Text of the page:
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How the Miranda Warning Protects Our Rights

September 10, 2015 | Written by Dan Margolis

Anyone who has ever watched an American crime movie or television show has heard it: “You have the right to remain silent…” Perhaps no Supreme Court decision has had as much impact on popular culture as Miranda v. Arizona, which the Court issued in 1966.

With that decision, the Court ruled that a criminal suspect cannot invoke his or her Constitutional rights if he or she does not know what they are. As a result, the Court held, police must inform people of their relevant rights before they arrest them or otherwise take them into custody.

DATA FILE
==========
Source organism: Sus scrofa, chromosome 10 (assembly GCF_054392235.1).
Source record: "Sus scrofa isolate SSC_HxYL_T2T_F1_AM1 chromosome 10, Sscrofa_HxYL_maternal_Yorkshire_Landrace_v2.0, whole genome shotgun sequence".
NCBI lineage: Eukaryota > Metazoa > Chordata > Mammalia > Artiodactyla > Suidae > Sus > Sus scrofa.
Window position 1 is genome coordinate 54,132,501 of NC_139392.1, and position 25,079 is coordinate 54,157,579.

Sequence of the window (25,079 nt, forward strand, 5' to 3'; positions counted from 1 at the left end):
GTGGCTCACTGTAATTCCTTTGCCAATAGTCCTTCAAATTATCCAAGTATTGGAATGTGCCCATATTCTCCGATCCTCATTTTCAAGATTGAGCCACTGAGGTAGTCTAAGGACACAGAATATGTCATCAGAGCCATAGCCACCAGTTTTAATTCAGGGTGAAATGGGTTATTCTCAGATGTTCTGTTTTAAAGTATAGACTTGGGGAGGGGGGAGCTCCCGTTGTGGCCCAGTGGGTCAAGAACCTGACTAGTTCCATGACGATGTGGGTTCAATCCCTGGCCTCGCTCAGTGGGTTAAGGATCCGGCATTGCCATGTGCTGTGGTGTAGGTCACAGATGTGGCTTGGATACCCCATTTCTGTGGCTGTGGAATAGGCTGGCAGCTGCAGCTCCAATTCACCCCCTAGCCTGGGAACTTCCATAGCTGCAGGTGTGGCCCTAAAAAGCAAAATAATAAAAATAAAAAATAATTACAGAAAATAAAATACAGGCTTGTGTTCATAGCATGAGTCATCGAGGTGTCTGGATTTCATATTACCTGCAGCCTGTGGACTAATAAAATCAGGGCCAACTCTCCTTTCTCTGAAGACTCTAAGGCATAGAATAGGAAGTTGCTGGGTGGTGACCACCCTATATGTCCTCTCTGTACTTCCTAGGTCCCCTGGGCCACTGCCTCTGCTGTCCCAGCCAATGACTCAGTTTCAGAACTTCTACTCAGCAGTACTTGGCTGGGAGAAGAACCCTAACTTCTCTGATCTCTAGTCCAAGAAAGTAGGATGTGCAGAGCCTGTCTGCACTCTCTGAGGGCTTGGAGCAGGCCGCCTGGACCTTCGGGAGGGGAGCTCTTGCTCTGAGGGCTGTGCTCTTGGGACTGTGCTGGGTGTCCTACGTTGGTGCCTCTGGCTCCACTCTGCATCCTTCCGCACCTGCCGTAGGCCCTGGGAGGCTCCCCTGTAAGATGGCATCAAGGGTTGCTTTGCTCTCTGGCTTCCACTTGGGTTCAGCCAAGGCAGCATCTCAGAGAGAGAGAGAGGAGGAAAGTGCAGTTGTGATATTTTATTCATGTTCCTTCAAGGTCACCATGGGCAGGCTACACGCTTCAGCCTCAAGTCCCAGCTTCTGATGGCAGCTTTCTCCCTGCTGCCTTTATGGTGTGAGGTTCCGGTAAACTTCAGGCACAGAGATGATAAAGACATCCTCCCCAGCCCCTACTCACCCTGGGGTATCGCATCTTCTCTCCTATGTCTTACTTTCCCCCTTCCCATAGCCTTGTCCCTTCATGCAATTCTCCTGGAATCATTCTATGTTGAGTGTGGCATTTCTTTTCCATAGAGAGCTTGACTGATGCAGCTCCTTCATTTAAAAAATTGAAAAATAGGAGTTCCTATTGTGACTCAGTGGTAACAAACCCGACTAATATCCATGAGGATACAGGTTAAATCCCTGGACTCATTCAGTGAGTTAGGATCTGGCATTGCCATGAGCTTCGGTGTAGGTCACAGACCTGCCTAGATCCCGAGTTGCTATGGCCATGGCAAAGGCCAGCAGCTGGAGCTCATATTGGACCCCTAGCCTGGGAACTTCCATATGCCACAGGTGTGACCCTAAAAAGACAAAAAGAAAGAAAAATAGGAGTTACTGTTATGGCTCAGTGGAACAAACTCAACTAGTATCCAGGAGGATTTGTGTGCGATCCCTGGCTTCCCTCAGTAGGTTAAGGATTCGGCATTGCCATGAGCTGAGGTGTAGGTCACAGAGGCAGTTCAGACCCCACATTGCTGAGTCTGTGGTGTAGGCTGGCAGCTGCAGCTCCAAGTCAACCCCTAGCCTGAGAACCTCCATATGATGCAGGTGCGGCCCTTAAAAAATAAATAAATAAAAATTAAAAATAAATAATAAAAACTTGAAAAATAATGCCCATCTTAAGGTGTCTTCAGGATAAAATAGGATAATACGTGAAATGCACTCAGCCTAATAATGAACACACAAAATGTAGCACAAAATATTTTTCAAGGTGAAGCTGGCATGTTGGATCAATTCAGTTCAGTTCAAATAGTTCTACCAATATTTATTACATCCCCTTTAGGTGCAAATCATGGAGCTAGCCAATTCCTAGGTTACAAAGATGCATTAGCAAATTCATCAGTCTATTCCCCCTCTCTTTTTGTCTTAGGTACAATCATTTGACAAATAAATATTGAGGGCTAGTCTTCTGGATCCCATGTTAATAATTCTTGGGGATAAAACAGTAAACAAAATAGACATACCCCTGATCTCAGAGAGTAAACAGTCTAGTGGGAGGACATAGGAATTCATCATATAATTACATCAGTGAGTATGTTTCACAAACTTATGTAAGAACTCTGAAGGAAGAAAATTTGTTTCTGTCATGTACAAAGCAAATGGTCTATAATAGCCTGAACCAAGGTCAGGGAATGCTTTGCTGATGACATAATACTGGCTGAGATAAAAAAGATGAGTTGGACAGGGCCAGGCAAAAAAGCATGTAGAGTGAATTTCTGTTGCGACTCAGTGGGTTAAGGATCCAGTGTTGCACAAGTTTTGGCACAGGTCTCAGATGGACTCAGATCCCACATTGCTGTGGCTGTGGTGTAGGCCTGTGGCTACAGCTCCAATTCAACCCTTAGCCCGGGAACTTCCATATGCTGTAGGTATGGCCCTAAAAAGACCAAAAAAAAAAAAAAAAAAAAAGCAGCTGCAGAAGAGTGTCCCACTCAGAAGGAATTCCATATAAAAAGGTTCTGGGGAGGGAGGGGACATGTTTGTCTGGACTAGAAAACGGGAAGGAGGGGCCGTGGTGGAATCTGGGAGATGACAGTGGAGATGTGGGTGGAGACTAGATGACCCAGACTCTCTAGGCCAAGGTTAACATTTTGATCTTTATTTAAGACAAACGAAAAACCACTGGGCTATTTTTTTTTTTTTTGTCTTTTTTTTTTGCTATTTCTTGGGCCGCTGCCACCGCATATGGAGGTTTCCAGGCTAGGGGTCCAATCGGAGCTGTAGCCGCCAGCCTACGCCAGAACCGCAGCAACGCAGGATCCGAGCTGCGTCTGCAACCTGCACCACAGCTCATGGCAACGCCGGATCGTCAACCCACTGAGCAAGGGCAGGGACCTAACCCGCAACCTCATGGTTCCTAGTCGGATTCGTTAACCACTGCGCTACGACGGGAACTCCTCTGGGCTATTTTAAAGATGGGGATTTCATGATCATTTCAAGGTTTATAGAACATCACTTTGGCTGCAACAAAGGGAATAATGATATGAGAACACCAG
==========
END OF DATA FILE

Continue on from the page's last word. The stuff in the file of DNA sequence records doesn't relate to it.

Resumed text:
Again, most people can probably recite the resulting Miranda warning in their sleep, even if they have never been arrested. As a reminder, the four things police must tell you before arresting you are:

1. You have the right to remain silent.

2. Anything you say can and will be used against you in a court of law.

3. You have the right to an attorney.

4. If you cannot afford an attorney, one will be appointed to you.

These statements refer to the Fifth Amendment’s protection against self-incrimination, and the Sixth Amendment’s right to legal counsel. The Miranda warning also reminds the suspect of the possible consequences of answering officers’ questions, and informs him or her that, in criminal proceedings, the right to an attorney is not dependent on ability to pay.

Failure on the part of the police to give the Miranda warning during an arrest may be grounds for dismissal later. Courts presume that any statements made by an arrested person who has not been read his Miranda rights to be involuntary. Such statements cannot therefore be used as evidence in court.

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